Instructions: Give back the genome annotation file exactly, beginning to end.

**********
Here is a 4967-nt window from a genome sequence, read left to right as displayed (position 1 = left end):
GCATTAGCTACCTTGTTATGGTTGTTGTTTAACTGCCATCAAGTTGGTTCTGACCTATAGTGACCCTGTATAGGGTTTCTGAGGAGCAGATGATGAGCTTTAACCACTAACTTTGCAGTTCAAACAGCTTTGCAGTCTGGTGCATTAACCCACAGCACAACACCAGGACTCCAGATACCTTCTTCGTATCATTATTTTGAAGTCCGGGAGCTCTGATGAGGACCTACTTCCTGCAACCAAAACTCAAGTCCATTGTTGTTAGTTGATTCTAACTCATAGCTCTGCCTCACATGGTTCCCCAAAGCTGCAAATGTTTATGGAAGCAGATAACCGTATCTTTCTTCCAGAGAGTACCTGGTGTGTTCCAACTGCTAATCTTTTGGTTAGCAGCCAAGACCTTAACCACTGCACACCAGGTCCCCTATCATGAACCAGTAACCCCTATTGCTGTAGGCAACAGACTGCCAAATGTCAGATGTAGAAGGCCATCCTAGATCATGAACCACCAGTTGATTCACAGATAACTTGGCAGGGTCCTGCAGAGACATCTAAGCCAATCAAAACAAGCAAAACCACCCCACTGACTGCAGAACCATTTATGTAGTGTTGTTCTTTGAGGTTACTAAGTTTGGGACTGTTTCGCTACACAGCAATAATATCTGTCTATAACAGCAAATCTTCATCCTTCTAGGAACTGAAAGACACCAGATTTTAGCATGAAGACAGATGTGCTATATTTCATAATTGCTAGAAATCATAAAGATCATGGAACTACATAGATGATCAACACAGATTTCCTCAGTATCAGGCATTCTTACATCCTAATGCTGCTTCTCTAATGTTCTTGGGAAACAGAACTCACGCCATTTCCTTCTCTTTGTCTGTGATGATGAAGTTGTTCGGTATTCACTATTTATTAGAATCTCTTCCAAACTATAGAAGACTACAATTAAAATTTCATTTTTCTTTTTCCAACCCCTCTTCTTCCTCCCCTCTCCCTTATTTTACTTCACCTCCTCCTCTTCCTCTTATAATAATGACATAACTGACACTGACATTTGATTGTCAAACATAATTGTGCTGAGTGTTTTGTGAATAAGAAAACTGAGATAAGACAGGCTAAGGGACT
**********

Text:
Here is a 4967-nt window from a genome sequence, read left to right as displayed (position 1 = left end):
GCATTAGCTACCTTGTTATGGTTGTTGTTTAACTGCCATCAAGTTGGTTCTGACCTATAGTGACCCTGTATAGGGTTTCTGAGGAGCAGATGATGAGCTTTAACCACTAACTTTGCAGTTCAAACAGCTTTGCAGTCTGGTGCATTAACCCACAGCACAACACCAGGACTCCAGATACCTTCTTCGTATCATTATTTTGAAGTCCGGGAGCTCTGATGAGGACCTACTTCCTGCAACCAAAACTCAAGTCCATTGTTGTTAGTTGATTCTAACTCATAGCTCTGCCTCACATGGTTCCCCAAAGCTGCAAATGTTTATGGAAGCAGATAACCGTATCTTTCTTCCAGAGAGTACCTGGTGTGTTCCAACTGCTAATCTTTTGGTTAGCAGCCAAGACCTTAACCACTGCACACCAGGTCCCCTATCATGAACCAGTAACCCCTATTGCTGTAGGCAACAGACTGCCAAATGTCAGATGTAGAAGGCCATCCTAGATCATGAACCACCAGTTGATTCACAGATAACTTGGCAGGGTCCTGCAGAGACATCTAAGCCAATCAAAACAAGCAAAACCACCCCACTGACTGCAGAACCATTTATGTAGTGTTGTTCTTTGAGGTTACTAAGTTTGGGACTGTTTCGCTACACAGCAATAATATCTGTCTATAACAGCAAATCTTCATCCTTCTAGGAACTGAAAGACACCAGATTTTAGCATGAAGACAGATGTGCTATATTTCATAATTGCTAGAAATCATAAAGATCATGGAACTACATAGATGATCAACACAGATTTCCTCAGTATCAGGCATTCTTACATCCTAATGCTGCTTCTCTAATGTTCTTGGGAAACAGAACTCACGCCATTTCCTTCTCTTTGTCTGTGATGATGAAGTTGTTCGGTATTCACTATTTATTAGAATCTCTTCCAAACTATAGAAGACTACAATTAAAATTTCATTTTTCTTTTTCCAACCCCTCTTCTTCCTCCCCTCTCCCTTATTTTACTTCACCTCCTCCTCTTCCTCTTATAATAATGACATAACTGACACTGACATTTGATTGTCAAACATAATTGTGCTGAGTGTTTTGTGAATAAGAAAACTGAGATAAGACAGGCTAAGGGACT